Where's the "Change we can believe in"?
On both Wall Street and in Congress, the same old crooks and party hacks who succeeded in producing the greatest economic crisis since the Great Depression have now ended up with even more power and more control than they had before the election.
It's not unlike what happened after the collapse of the failed economy in the Soviet Union. The corrupt and inept communist bosses who were tossed out of power ended up back on top by stealing their way into ownership positions in the economy's newly privatized companies.
Similarly, delivering the exact opposite of "change," President-elect Barack Obama is putting some of the nation's most notorious foxes in charge of guarding the chicken coop by way of a proposed economic team that New York Times correspondent on national economic policy Jackie Calmes calls "a virtual Rubin constellation."
Obama's "choices for his top economic advisers — Timothy F. Geithner as Treasury secretary, Lawrence H. Summers as senior White House economics adviser and Peter R. Orszag as budget director — are past protégés of Mr. Rubin," explains Calmes, formerly the chief political correspondent for The Wall Street Journal's Washington bureau.
Geithner, picked to succeed Treasury secretary Henry Paulson, was Robert Rubin's undersecretary for international affairs at Treasury, Orszag was a dependable Rubin ally during his years at Treasury, and Summers served as deputy Treasury secretary under Rubin.
Robert Rubin, former Treasury secretary in the Clinton Administration and currently a key economic advisor to President-elect Barack Obama, has pocketed tens of millions of dollars from now twice bailed-out Citigroup.
As chairman of Citigroup's executive committee from 1999 until August 2008, Rubin played a key role in overseeing a period in which the bank was pushed to a point of near-collapse.
The New York Times quotes "Citigroup insiders and analysts" as saying that Rubin played a "pivotal" role in producing the bank's current woes "by drafting and blessing a strategy that involved taking greater risks to expand its business and reap higher profits."
Earlier, as Treasury secretary during the Clinton years, "Rubin helped loosen Depression-era banking regulations that made the creation of Citigroup possible by allowing banks to expand far beyond their traditional role as lenders and permitting them to profit from a variety of financial activities," reports the Times. "During the same period he helped beat back tighter oversight of exotic financial products, a development he had previously said he was helpless to prevent."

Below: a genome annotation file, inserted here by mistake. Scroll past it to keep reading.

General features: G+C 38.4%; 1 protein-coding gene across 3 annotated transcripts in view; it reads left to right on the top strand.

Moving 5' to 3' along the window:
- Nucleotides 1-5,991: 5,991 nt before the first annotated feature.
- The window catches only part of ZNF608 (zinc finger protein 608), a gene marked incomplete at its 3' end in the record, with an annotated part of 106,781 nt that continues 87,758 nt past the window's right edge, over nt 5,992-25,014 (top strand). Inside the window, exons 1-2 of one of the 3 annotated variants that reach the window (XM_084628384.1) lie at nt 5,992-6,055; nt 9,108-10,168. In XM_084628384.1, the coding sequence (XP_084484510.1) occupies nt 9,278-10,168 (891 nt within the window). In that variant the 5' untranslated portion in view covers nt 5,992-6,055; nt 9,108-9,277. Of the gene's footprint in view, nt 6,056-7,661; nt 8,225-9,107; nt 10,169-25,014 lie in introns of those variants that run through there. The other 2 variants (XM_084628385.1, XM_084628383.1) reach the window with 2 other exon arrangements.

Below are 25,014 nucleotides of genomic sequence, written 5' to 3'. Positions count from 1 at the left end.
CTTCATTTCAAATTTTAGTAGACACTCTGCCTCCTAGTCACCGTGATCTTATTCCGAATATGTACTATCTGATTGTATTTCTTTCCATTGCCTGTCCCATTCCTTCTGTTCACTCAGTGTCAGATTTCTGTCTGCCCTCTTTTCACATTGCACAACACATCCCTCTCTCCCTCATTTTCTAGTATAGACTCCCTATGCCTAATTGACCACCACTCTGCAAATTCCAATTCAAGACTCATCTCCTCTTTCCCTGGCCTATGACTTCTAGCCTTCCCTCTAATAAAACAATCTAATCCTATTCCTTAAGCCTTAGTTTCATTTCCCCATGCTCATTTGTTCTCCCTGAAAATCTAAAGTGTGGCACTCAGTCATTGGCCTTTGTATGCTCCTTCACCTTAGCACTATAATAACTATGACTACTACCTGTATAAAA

And Summers? "Rubin, with Mr. Summers," reports the Times, "helped tear down the regulatory walls between banks, brokerages and insurance companies, and freed them to trade in unregulated and little-understood derivatives worth trillions of dollars."
By the time it was all over, by the time all the slashing and dicing of exotic products was completed and all the toxic mortgages had been repackaged and sufficiently camouflaged, Citigroup's stock had lost 90 percent of its value, 75,000 jobs at the bank were lost, America's taxpayers were guaranteeing a total of $306 billion of the bank's pool of troubled assets against losses, and Robert Rubin had pocketed $115 million in pay from Citigroup for his nine years of poor planning and inadequate oversight.
Last January, Rubin, speaking as a Citigroup director, claimed that the growing problems in the financial sector were just "part of a cycle of periodic excess leading to periodic disruption."
Rubin's remark "seemed glib given that the financial world looks very much ready to melt down," reported Fortune magazine's Katie Benner at the time. Citigroup had already written down more than $24 billion in losses.
To the extent that there were any problems, Rubin, rather than blaming anyone on Wall Street, pointed to the need for a "more educated electorate" and more income redistribution.
On the latter point, on creating more "fairness" in the distribution of wealth and income, Rubin did more than his share at Citigroup, except in the opposite direction of what Obama is preaching, by pocketing $115 million while 75,000 people lost their jobs.
On the night of June 3, after the last primaries, Barack Obama took his promise of "hope" and "change" to its highest level. "This was the moment," he declared, "when the rise of the oceans began to slow and our planet began to heal."
How about if we just forget about the hot air and miracles and just try to hire someone for a "change" who isn't a crook?
Ralph R. Reiland is an associate professor of economics at Robert Morris University in Pittsburgh.
Ralph R. Reiland